Schubert's piano sonatas seem to have been mostly neglected during the entire nineteenth century, often dismissed for being too long, lacking in formal coherence, being un-pianistic, etc.... Schumann, the last sonatas' dedicatee, reviewed the works in his Neue Zeitschrift für Musik in 1838, upon their publication. He seems to have been largely disappointed by the sonatas, criticizing their "much greater simplicity of invention" and Schubert's "voluntary renunciation of shining novelty, where he usually sets himself such high standards", and claiming the sonatas "ripple along from page to page as if without end, never in doubt as to how to continue, always musical and singable, interrupted here and there by stirrings of some vehemence which, however, are rapidly stilled". Schumann's criticism seems to fit the general negative attitude maintained towards these works during the nineteenth century.

Read more here:

The fairly lengthy article discuss how Schubert's B-flat major influenced Brahms, the championing of Schnabel, the issue of repeats, comparison with Beethoveen and etc..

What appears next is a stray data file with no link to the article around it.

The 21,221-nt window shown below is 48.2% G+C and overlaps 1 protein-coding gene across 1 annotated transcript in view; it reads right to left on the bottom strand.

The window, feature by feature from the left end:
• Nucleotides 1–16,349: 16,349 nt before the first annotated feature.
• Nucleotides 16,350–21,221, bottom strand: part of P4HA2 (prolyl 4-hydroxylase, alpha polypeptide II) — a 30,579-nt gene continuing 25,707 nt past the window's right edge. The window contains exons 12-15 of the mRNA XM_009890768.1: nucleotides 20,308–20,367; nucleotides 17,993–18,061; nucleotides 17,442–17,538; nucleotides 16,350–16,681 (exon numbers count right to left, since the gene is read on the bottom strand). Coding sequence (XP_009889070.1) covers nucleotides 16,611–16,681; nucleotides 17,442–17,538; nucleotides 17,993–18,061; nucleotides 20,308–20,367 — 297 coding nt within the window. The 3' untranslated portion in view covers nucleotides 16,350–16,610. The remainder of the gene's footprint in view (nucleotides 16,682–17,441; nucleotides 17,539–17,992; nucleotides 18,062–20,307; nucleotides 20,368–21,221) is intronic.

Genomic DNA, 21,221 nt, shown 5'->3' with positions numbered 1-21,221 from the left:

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I was actually introduced rather early to Schubert's piano sonatas in my exploration of classical music. A friend helped guide me from one composer to another as I tried new things and told him what I liked.

I thoroughly enjoy his piano sonatas. I have the entire cycle by Wilhelm Kempff, which is great. I could care less how they stack up to Beethoven - liking one has no influence on the other. Schubert gets a bit neglected in my listening, but from time to time I go back to him, and am amazed at what I hear.
 

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I place many others Piano/Keyboard Sonatas ahead of Schubert's, but I do enjoy occasional forays into Lewis, Lupu, Sokolov, and Uchida, with 70's Brendel for complete Impromptus.
 

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@hiltroll

I know what I'm saying..
And I agree with you. The main reason why Schubert's piano sonatas were not popular in the 19th Century is because they were not considered to be that good, especially in regard to Beethoven's. People thought that Schubert's works were defective and that he didn't know what he was doing on account of his apparently idiosyncratic pace, use of many repetitions, and his long and drawn out landscapes especially in the last movements.

Of course, with hindsight, Schubert knew exactly what he was doing, but it wasn't until famous pianists like Schnabel, Fischer, Gilels, Serkin, Curzon, Haskill, Kempff, Brendel and others championed his works that these long-standing prejudices began to break down. Thereafter, Schubert's piano composition skills became steadily more accepted, until today he is considered to be among the best composers in this genre.